Knowledge of assembly is an important tool for any programmer. It allows you to interact directly with the CPU, and is an often overlooked but crucial part of any computer. This is a tutorial on assembly as well as low-level programming in general, to help give one a more complete understanding of the system that they might use daily.
Here is a Hello World program in the NASM (Netwise Assembler) dialect of assembly, for Linux on x86-64:
section .rodata ; (1) hello_world_string: db "Hello, World!", 10 ; (2) hello_world_string_len: ; (3) section .text ; (4) global _start ; (5) _start: mov rax, 1 ; (6) mov rdi, 1 ; (7) mov rsi, hello_world_string ; (8) lea rdx, [hello_world_string_len - hello_world_string] ; (9) syscall ; (10) mov rax, 60 ; (11) mov rdi, 0 ; (12) syscall
To build and run this program, place it into a file named
hello_world.s, then run
nasm -f elf64 hello_world.s and
ld hello_world.o -o hello_world. Now you can run the binary
At (1), we define a section named
rodata which will be placed in our binary. This is a section for containing read-only data. Other data sections include
data which is read and write data and
bss which is uninitialized data. They will be covered later.
At (2), the bytes (db means define bytes) representing the ANSI for “Hello, World!”, followed by the byte 10, which is a newline, will be inserted directly into the binary.
hello_world_string is a NASM label which refers to start of the string (“H”). At (3),
hello_world_string_len is a label which represents the byte immediately after the new line, and is used to compute the length of the string.
(4) defines the
text section which is where our instructions are actually placed. Then, at (5), to ensure that Linux knows where to start executing our program, we define the special label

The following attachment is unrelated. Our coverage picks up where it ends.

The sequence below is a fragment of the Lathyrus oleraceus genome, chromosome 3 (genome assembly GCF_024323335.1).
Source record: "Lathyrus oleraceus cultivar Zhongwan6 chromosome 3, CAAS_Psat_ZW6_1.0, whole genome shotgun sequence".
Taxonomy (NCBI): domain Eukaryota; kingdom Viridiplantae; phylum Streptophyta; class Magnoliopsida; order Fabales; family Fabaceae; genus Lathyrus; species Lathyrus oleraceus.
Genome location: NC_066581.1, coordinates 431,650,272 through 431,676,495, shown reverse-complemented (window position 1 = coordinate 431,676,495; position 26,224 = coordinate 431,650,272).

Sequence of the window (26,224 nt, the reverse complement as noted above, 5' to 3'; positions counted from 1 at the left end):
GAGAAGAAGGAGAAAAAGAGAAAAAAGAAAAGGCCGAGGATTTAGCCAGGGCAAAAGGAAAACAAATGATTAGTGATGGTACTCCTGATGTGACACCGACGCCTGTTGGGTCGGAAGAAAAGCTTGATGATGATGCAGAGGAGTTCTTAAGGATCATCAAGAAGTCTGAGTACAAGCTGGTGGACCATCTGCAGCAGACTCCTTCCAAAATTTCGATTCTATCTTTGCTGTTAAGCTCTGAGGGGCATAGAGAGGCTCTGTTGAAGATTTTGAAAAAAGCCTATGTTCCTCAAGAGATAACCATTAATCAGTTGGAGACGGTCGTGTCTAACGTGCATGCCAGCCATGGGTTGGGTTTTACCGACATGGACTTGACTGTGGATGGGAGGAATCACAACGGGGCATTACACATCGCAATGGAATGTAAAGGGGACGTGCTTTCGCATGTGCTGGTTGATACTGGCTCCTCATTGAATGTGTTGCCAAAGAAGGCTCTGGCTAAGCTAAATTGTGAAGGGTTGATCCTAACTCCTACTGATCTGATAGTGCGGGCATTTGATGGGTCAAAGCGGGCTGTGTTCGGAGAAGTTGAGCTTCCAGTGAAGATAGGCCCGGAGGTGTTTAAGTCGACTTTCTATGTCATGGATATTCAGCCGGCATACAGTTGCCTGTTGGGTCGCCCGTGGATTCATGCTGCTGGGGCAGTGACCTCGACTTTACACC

_start and make it global so that Linux can “see” it.
The next section is a little bit more complicated. The way in which programs can interact with the Linux kernel - necessary to do anything interesting! - is done via system calls, also called a syscall. There are hundreds of syscalls on Linux which allow you to do anything from allocate memory, to establish network connections, do file I/O, and more. The Linux kernel is unusual because its syscall interface is very stable compared to Windows or FreeBSD/OpenBSD, so it is possible to program against it directly. However, most programs use a library to abstract this away; often libc, also known as the C standard library. The main benefit of this is that you can easy compile for different operating systems, as the syscall interface is different for each one.
The x86-64 architecture is an updated version of the x86-32 architecture, which had the limitation of a maximum of 4 GiB of memory. x86 can refer to either or both architectures, although x64 is sometimes used to mean x86-64. The x86-64 architecture has 16 general-purpose registers (there are more registers, but they have specific uses), which are 8 bytes or 64 bits each. They are like RAM, but orders of magnitudes faster to read and write from. They are also necessary to speak to the Linux kernel, as it expects its syscall data to be in specific registers. Linux uses the
rax register for the syscall name. The first character,
r, means that it is 64 bits long, and
ax means that it is the acumulator register, although this meaning has long become obsolete and it is now a general purpose register.
The assembly instruction
mov moves the second argument (such as 1) into the first argument (such as the register rax). It is the most basic instruction in assembly.